Chronic Kidney Disease (CKD) Discovery
Part of the Health Innovation Accelerator
Health Innovation Manchester is working in collaboration with Boehringer Ingelheim to help the NHS understand the care of patients with CKD within the Greater Manchester health and care system.
The kidneys are vital, life-sustaining organs, whose primary function is to filter the blood to remove wastes, toxins, and excess fluid from the body. The term ‘kidney disease’ encompasses a broad range of conditions that lead to issues with kidney function. Since the kidneys are vital to many bodily functions, kidney disease increases the risk of developing other diseases.
It is estimated 7.2 million people in the UK are living with CKD, with the total cost of kidney disease to the UK economy estimated at £7 billion1. In Greater Manchester, more than 10% of our population live with CKD, with 116,000 people living with more advanced kidney disease.
As CKD is a long-term condition, management of kidney disease relies on treatment to prevent CKD progression and avoidance of risk factors such as smoking, diabetes, hypertension, and cardiovascular disease (CVD). It is important for a patient to be diagnosed early in their disease and properly staged to carry out accurate assessments of the severity of the disease, which helps to inform decisions associated with their management and monitoring2.
In Greater Manchester it is recognised that the current pathways and their impact on patients, caregivers, and health and care professionals are not fully understood by those responsible for commissioning kidney care services in the region. It is also recognised that disparities exist in accessing kidney care resources and services across the 10 localities within the region.
The aim of the project is to understand the prevalence of CKD in the Greater Manchester region, and identify how current resources are utilised including the pathways and their impact on patients, caregivers, and healthcare professionals.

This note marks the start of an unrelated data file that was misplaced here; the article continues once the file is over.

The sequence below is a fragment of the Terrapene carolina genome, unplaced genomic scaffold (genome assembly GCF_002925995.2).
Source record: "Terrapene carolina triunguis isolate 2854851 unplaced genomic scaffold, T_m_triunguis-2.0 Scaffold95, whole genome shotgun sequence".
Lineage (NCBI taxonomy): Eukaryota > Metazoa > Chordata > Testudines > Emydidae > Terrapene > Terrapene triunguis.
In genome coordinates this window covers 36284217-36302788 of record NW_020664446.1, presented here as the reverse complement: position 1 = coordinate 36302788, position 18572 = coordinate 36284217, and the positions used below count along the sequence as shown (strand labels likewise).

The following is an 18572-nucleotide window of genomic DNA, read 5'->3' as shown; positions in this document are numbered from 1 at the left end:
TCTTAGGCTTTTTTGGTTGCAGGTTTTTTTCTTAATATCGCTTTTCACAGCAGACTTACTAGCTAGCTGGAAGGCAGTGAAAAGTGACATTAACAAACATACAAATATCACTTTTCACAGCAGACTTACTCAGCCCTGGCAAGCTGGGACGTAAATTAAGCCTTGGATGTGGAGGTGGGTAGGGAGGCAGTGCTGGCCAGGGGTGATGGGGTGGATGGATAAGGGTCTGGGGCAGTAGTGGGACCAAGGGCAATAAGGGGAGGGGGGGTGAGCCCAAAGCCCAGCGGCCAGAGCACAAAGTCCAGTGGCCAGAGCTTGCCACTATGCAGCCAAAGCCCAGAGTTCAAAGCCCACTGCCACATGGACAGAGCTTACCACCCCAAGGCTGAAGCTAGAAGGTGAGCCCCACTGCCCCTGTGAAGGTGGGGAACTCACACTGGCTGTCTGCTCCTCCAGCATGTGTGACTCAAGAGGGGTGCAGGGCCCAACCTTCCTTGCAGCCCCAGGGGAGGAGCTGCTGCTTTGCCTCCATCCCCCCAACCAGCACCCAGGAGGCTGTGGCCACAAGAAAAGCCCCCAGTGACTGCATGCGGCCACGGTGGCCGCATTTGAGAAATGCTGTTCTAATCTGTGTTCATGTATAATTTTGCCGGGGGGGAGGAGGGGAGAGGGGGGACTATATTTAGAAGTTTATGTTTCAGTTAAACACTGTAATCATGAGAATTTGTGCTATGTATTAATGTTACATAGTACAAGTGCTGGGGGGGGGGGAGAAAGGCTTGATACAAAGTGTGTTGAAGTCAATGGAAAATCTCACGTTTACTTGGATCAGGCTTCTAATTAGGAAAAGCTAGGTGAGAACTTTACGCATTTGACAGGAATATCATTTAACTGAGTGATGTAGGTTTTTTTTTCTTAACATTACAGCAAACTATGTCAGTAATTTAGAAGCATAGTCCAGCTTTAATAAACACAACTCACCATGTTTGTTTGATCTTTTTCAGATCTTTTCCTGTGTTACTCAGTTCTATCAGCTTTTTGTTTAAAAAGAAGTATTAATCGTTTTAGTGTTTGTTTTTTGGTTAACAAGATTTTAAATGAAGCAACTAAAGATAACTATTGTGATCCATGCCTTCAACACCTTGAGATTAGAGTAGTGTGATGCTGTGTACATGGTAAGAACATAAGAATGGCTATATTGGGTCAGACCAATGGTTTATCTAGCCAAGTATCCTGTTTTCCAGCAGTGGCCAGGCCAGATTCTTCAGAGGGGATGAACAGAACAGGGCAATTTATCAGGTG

The project will also identify opportunities for improving integration, outcomes, and the experiences of patients and professionals throughout the CKD journey.
How does this link to our aligned priorities?
At a time of unprecedented health system pressures, and an ageing population, Greater Manchester’s aspiration is to establish an environment that enables the comprehensive commissioning of care for individuals throughout their entire healthcare journey.
This encompasses public health, primary and secondary care providers, specialised services, regional teams and importantly the patients themselves, along with our expert partners.
As the NHS progress towards delegated commissioning of renal services through our integrated care board, the ambition is to spearhead transformative initiatives spanning the entire healthcare systems and contribute to achieving the triple aim of delivering:
- the best quality of care to keep patients healthy and well
- improve value for individuals the population and the system by integrating care across the pathway and with a focus on prevention
- provide equitable access regardless of personal characteristics and geographical location
A co-design approach
As part of the programme, a series of workshops will take place with patients, carers, healthcare professionals and stakeholders involved across the CKD pathway, to bring together insights and ideas to co-create new opportunities and solutions that can address the specific needs and priorities across Greater Manchester.
This will be a collective starting point for change across the CKD pathway.
The Health Innovation Accelerator
The Health Innovation Accelerator encompasses two projects, the Advanced Diagnostics Accelerator and the DEVOTE programme, delivered through a partnership between Health Innovation Manchester, Manchester University NHS Foundation Trust (MFT), The University of Manchester, and industry partners.
This project is part-funded by the Greater Manchester Innovation Accelerator programme. Led by Innovate UK on behalf of UK Research and Innovation, the pilot Innovation Accelerators programme is investing £100m in 26 transformative R&D projects to accelerate the growth of three high-potential innovation clusters – Glasgow City Region, Greater Manchester and West Midlands. Supporting the Government’s levelling-up agenda, this is a new model of R&D decision making that empowers local leaders to harness innovation in support of regional economic growth and help attract private R&D investment and develop future technologies.
1 Kidney disease: A UK public health emergency The health economics of kidney disease to 2033 June 2023 https://www.kidneyresearchuk.org/wp-content/uploads/2023/06/Economics-of-Kidney-Disease-full-report_accessible.pdf
2 NICE Guideline NG203 https://www.nice.org.uk/guidance/ng203/
This webpage has been produced as part of a collaborative working partnership between Health Innovation Manchester and Boehringer Ingelheim Ltd.